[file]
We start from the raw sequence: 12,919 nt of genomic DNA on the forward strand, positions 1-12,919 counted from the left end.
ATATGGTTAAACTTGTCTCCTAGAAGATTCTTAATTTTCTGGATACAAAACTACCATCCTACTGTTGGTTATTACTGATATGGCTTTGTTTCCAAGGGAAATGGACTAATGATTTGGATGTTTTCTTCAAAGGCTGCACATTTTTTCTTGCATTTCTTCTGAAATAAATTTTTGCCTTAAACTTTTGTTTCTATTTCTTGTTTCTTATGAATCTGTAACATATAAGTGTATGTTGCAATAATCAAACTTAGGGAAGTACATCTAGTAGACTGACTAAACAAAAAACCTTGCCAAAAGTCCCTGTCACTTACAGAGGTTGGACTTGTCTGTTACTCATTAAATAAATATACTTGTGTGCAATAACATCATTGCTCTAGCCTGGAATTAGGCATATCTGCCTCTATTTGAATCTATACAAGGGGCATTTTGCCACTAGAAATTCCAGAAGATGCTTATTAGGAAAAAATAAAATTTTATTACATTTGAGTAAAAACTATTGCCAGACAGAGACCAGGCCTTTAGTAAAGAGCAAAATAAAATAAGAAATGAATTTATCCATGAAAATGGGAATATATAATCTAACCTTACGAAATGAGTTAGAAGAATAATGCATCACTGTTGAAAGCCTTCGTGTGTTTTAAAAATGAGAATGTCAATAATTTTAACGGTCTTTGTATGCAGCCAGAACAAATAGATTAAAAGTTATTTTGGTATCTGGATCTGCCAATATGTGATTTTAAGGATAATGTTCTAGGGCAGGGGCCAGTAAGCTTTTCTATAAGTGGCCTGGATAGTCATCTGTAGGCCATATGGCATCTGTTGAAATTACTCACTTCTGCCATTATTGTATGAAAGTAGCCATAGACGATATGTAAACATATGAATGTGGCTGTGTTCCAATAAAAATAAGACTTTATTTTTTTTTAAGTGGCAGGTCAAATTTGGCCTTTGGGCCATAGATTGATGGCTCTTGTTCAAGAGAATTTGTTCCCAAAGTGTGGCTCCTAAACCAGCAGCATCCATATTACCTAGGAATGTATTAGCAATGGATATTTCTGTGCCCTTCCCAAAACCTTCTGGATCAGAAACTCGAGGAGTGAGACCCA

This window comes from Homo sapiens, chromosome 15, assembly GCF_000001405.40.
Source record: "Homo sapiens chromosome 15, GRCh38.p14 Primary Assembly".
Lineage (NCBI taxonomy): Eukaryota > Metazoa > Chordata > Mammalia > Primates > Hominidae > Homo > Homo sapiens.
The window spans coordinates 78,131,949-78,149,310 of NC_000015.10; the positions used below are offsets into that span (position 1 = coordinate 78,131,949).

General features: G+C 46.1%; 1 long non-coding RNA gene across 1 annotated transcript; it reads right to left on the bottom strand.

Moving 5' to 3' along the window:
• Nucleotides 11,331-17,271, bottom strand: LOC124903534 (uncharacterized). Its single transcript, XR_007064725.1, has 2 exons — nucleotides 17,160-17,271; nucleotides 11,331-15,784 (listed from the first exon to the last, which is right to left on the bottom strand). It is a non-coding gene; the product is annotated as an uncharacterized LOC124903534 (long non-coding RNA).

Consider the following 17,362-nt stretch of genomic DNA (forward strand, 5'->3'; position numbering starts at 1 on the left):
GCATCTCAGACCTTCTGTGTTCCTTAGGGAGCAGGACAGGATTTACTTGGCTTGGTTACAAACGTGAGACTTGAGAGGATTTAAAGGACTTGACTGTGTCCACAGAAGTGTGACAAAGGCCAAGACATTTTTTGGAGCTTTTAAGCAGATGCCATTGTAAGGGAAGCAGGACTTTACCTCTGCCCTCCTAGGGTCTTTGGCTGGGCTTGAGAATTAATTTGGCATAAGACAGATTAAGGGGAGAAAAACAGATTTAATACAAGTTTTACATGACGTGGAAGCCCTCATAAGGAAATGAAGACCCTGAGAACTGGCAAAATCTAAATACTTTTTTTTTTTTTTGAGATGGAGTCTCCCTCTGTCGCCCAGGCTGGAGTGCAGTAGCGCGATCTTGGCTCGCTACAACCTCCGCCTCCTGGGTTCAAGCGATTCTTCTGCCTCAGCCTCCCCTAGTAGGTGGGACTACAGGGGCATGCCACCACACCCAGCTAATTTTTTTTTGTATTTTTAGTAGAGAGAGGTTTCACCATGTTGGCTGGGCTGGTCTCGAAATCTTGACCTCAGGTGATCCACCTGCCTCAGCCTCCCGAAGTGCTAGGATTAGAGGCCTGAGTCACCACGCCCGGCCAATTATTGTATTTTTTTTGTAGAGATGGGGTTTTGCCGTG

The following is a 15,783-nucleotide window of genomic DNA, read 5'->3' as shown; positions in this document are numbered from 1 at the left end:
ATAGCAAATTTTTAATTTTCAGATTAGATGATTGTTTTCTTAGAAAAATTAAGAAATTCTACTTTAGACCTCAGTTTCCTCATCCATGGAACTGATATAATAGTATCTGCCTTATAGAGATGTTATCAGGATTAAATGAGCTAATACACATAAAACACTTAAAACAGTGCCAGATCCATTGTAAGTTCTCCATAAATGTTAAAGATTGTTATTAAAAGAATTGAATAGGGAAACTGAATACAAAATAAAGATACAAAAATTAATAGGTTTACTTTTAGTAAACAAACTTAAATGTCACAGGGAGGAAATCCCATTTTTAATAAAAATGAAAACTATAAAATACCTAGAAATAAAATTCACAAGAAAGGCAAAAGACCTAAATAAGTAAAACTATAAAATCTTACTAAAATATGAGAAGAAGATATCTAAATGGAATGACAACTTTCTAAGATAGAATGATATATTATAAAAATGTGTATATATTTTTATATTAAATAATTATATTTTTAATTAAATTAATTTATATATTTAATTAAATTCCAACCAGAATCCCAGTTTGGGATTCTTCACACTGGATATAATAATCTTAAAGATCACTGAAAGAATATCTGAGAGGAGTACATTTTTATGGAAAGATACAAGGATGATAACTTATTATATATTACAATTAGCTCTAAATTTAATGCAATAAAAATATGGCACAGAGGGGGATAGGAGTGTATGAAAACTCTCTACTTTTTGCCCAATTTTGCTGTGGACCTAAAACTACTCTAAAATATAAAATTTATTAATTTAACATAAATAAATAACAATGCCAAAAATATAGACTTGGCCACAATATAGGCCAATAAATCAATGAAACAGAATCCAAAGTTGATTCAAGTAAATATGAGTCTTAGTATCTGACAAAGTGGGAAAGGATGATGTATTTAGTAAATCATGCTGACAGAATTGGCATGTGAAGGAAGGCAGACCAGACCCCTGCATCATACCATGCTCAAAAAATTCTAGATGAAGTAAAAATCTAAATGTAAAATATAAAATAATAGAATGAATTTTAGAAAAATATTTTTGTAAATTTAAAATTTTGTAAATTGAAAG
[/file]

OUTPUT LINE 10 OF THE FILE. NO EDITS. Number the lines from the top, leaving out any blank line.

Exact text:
Consider the following 17,362-nt stretch of genomic DNA (forward strand, 5'->3'; position numbering starts at 1 on the left):